It has now reported and the full volume is here. It claims unspecified savings could be realized from its recommendations, which included new hires in some areas of the office and significantly expanded police powers related to elections. Some points noted in a quick perusal:
* HIRE MORE PEOPLE: The committee concluded the elections division is understaffed.
* CONSULTANT CONTRACTS: The committee questioned a $52,000-a-month contract with the Information Network of Arkansas, which provides computer systems for state government and then profits from user fees on a variety of services. The committee suggested the fee was high given the fees the Network is able to generate from users.
* OVERSTAFFING: The committee suggested the education and communications effort could get by with two or three fewer staffers for photography and Capitol tours, but it said the communications effort needs better definition of responsibilities and said a director with policy power should be put in charge, preferably a media veteran. There should also be a deputy director.
* BUILDING AND GROUNDS: Eliminate a parking lot employee by going to gated parking lots. Outsource janitorial services. Outsource more maintenance. Cut jobs by merging the building and grounds department with the mechanical and electrical departments. Close the Capitol gift shop (but perhaps continue on-line sales.)
* STATE CAPITOL POLICE: Worth quoting:
This appears to be a top-heavy organization in that there does not seem to be any lower ranking officers. Apparently officers are promoted to corporal quickly and we understand that the pay scale may be out of line with comparable law enforcement in city, county and state government. Much of this work appears to be security oriented rather than law enforcement and can be possibly performed with less cost than is currently being incurred.
* BROADENED POWERS FOR ELECTIONS: In both the elections and police sections, the report raises the possibility — based on a need demonstrated by "anecdotal evidence" — of expanding the office's powers to investigate election fraud, including a "rapid response" team led by a lawyer. The secretary of state dashing around the state investigating elections, a power now in the hands of police and prosecutors? Controversial, to put it mildly.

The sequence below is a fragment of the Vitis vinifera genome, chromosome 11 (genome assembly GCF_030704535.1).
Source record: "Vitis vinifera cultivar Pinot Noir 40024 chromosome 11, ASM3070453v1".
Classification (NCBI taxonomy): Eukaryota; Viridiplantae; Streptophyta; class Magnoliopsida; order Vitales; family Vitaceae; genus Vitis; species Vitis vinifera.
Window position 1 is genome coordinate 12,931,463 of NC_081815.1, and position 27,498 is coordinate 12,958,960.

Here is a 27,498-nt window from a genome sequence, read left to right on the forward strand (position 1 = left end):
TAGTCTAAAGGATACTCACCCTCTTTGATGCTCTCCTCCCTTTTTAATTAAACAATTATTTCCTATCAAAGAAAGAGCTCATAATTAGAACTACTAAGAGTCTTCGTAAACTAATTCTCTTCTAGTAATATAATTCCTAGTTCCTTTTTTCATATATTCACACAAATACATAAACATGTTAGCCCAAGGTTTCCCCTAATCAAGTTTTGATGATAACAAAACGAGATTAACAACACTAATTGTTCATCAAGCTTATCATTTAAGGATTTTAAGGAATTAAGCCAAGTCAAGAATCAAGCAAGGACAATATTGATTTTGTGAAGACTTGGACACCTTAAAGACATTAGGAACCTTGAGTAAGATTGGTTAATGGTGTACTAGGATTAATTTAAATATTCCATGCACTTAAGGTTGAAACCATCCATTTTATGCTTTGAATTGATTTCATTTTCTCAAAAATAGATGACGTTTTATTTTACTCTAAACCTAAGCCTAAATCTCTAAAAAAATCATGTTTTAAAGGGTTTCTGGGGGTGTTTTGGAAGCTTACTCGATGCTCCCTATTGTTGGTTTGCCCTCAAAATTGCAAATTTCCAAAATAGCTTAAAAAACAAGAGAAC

* CAPITOL CAFETERIA AND CAPITOL HILL BUILDING: Both should be more closely studied with full accounting. The cafeteria might be seen as en employee benefit, but the cost should be known. The building the secretary of state oversees for use by some legislators should be reviewed for continued operation as is, outsourcing of management or closure or alternate use.
The report said the recommendations could produce significant cost savings but makes no estimate. It then reaches out to say that there are potential savings throughout state government by elimination of "redundancies." The report closes with a brief recommendation that would occupy, oh, about a decade worth of legislative sessions, plus likely mean changes in the Arkansas Constitution:
To centralize these functions, the process of management would have to be structured to avoid the politics inherent in government. This would require a combined effort of the governor, other constitutional officers, statewide agencies and the legislature working together.
Secretary of State Martin's response: He's still reading and analyzing.